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With a long common name, and an even more polysyllabic scientific name—Lagenorhynchus obliquidens—you might want to call Shedd's seven Pacific white-sided dolphins “lags” for short, like the marine mammal trainers do. Shedd is one of only three U.S. aquariums where you can see this exceptionally acrobatic species, so get to know the lags better!

Cetacean manager Maris Muzzy, who has been working with Shedd’s dolphins since 1989, provides updates and insights for Kri, Piquet, Katrl, Munchkin, Sagu, Makoa and Ipo. (Asked if she has a special relationship with any of them, she said, “I could not single out a lag. I love them all equally.”)

Pacific white-sided dolphin Kri swims in the Abbot Oceanarium

Female Kri (KREE) is the oldest. She’s also one of the larger animals at 6’5” and 205 pounds. Kri was about 6 when she arrived at Shedd with three other dolphins in March 1991, about six weeks before the opening of the Oceanarium. Before that, Maris was one of her caregivers and trainers at a facility in California. Like most of Shedd’s dolphins, Kri’s name comes from the language of the Tlingit, a large group of Pacific Northwest Coast Native Americans. Her name means “nine,” a reference to an early identification number.

Above each eye, Kri has a small white half-moon-shaped patch that looks like an eyebrow. The markings are a little hard to spot, but even from a distance, they give her a singular look. Maris, who has known Kri since the dolphin was about 4, notes that “she seems to have mellowed with age.”

Pacific white-sided dolphin Piquet glides underwater in Shedd's Oceanarium.

Piquet (pee-KEHT) came to Shedd in 1993. Her name means “female of small stature” in the Tlingit language. She is the second smallest adult female Pacific white-sided dolphin, after Munchkin. Like the other dolphins, she knows how to slide out of the water onto a poolside scale for a weekly weigh-in. The 6'3" dolphin is consistently between 205 and 210 pounds. Aside from her size, Piquet can be spotted by the white speckles on her dorsal fin, rostrum and pectoral flippers. She’s the mother of two male calves: Sagu, born in 2012, and Makoa, born in 2015.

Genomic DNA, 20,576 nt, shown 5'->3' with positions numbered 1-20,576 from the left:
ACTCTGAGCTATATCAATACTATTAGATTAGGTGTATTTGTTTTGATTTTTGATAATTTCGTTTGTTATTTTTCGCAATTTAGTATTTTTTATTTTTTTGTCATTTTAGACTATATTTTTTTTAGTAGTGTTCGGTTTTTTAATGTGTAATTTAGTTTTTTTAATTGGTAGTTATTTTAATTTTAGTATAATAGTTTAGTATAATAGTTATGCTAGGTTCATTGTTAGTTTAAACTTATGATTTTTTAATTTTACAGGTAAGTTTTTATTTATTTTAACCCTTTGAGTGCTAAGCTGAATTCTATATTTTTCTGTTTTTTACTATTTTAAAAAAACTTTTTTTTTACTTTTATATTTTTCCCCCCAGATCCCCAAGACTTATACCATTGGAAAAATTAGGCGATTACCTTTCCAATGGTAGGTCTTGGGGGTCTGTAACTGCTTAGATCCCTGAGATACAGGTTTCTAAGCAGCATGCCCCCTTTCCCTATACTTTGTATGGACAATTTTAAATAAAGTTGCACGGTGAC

Dolphin Katrl executes an elegant low jump in Shedd's Oceanarium, water streaming from her flukes as she curves her body downward toward the top of her jump.

Katrl (kuh-TREHL) is visibly the largest dolphin at 7 feet and 280 pounds. If you need another field mark, she has a tall, triangular-shaped dorsal fin with a white stripe along the leading edge. Or during an aquatic presentation, look for a dolphin whose jumps are super high.

Katrl, whose name means “to breath air” in Tlingit, was about 6 when she arrived at Shedd in December 1993.

Munchin sticks her head above the water in the Abbott Oceanarium.

Munchkin was born Oct. 21, 2000, at SeaWorld Texas and has been at Shedd since late 2015. “She has pretty dark marks around her eyes, like shadowing,” Maris says. “And her peduncle”—the base of her flukes—“is lighter gray than most of the rest of the animals in our collection. She’s a different color than everybody else. She’s also one of the smallest animals in the group.” Munchkin is a petite 6 feet long and 195 pounds—smaller than Piquet but larger than 5-year-old male Makoa.

Maris says that Munchkin had “a really solid repertoire” of behaviors when she came to Shedd and didn’t require additional training for husbandry procedures or to fit into the presentations. And she excels at a new behavior, a vertical jump. Lags can leap 15 to 20 feet in the air. “We’ve been training it with all the dolphins—straight up and down again, without a flip. She’s doing a nice high jump. It’s her signature behavior right now.”

Sagu, a Pacific white-sided dolphin born at Shedd to mother Piquet, cruises by an underwater photographer in Shedd's Oceanarium.

Sagu (SAH-goo) was born in Secluded Bay on May 28, 2012. His name means “joy” in Tlingit, and as the first successful lag birth at Shedd, he definitely is. A strong calf from the start, he was skillfully guided through his immediate critical milestones, including bonding, slipstreaming and nursing, by first-time mom Piquet.

Today Sagu is 6’3” in length and 205 pounds—and he’s still growing. Adult male lags are typically larger than adult females. And as the oldest of the three young males, he’s also the largest.

You’ll see Sagu in most aquatic presentations. While his repertoire of behaviors doesn’t quite match what the older females can do, Maris says he’s learning quickly. “A behavior we use to demonstrate the lags’ incredible speed is a low, fast porpoise, with the dolphins shooting out of the water at a low trajectory, and Sagu is really good at that.”